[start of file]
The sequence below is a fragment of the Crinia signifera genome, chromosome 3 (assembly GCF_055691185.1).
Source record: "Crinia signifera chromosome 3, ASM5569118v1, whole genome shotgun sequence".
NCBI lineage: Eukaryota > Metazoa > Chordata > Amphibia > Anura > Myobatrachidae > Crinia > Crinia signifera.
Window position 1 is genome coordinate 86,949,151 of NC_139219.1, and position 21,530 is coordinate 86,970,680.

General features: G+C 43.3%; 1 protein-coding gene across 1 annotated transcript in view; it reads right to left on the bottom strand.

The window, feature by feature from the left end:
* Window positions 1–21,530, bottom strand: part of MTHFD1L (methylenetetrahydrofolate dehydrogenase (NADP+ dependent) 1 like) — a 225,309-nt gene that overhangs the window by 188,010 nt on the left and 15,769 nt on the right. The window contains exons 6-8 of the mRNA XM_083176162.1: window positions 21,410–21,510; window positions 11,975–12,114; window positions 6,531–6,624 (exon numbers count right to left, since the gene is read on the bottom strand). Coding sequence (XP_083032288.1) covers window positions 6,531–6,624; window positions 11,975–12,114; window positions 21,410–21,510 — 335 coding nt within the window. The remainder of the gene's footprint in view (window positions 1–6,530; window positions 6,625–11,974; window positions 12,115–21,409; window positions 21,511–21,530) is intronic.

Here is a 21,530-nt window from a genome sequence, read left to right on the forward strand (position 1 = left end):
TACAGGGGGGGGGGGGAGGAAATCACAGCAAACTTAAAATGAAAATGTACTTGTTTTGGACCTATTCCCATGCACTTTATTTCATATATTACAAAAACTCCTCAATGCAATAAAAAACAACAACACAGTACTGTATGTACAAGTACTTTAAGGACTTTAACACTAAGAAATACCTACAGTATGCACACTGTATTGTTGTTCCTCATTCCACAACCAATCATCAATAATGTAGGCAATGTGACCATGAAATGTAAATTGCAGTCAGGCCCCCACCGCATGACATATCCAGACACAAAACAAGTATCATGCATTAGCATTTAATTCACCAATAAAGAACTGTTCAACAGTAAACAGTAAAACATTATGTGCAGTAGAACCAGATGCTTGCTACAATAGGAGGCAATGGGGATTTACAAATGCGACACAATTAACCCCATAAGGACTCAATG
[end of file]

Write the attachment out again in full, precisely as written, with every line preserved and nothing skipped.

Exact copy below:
The sequence below is a fragment of the Crinia signifera genome, chromosome 3 (assembly GCF_055691185.1).
Source record: "Crinia signifera chromosome 3, ASM5569118v1, whole genome shotgun sequence".
NCBI lineage: Eukaryota > Metazoa > Chordata > Amphibia > Anura > Myobatrachidae > Crinia > Crinia signifera.
Window position 1 is genome coordinate 86,949,151 of NC_139219.1, and position 21,530 is coordinate 86,970,680.

General features: G+C 43.3%; 1 protein-coding gene across 1 annotated transcript in view; it reads right to left on the bottom strand.

The window, feature by feature from the left end:
* Window positions 1–21,530, bottom strand: part of MTHFD1L (methylenetetrahydrofolate dehydrogenase (NADP+ dependent) 1 like) — a 225,309-nt gene that overhangs the window by 188,010 nt on the left and 15,769 nt on the right. The window contains exons 6-8 of the mRNA XM_083176162.1: window positions 21,410–21,510; window positions 11,975–12,114; window positions 6,531–6,624 (exon numbers count right to left, since the gene is read on the bottom strand). Coding sequence (XP_083032288.1) covers window positions 6,531–6,624; window positions 11,975–12,114; window positions 21,410–21,510 — 335 coding nt within the window. The remainder of the gene's footprint in view (window positions 1–6,530; window positions 6,625–11,974; window positions 12,115–21,409; window positions 21,511–21,530) is intronic.

Here is a 21,530-nt window from a genome sequence, read left to right on the forward strand (position 1 = left end):
TACAGGGGGGGGGGGGAGGAAATCACAGCAAACTTAAAATGAAAATGTACTTGTTTTGGACCTATTCCCATGCACTTTATTTCATATATTACAAAAACTCCTCAATGCAATAAAAAACAACAACACAGTACTGTATGTACAAGTACTTTAAGGACTTTAACACTAAGAAATACCTACAGTATGCACACTGTATTGTTGTTCCTCATTCCACAACCAATCATCAATAATGTAGGCAATGTGACCATGAAATGTAAATTGCAGTCAGGCCCCCACCGCATGACATATCCAGACACAAAACAAGTATCATGCATTAGCATTTAATTCACCAATAAAGAACTGTTCAACAGTAAACAGTAAAACATTATGTGCAGTAGAACCAGATGCTTGCTACAATAGGAGGCAATGGGGATTTACAAATGCGACACAATTAACCCCATAAGGACTCAATG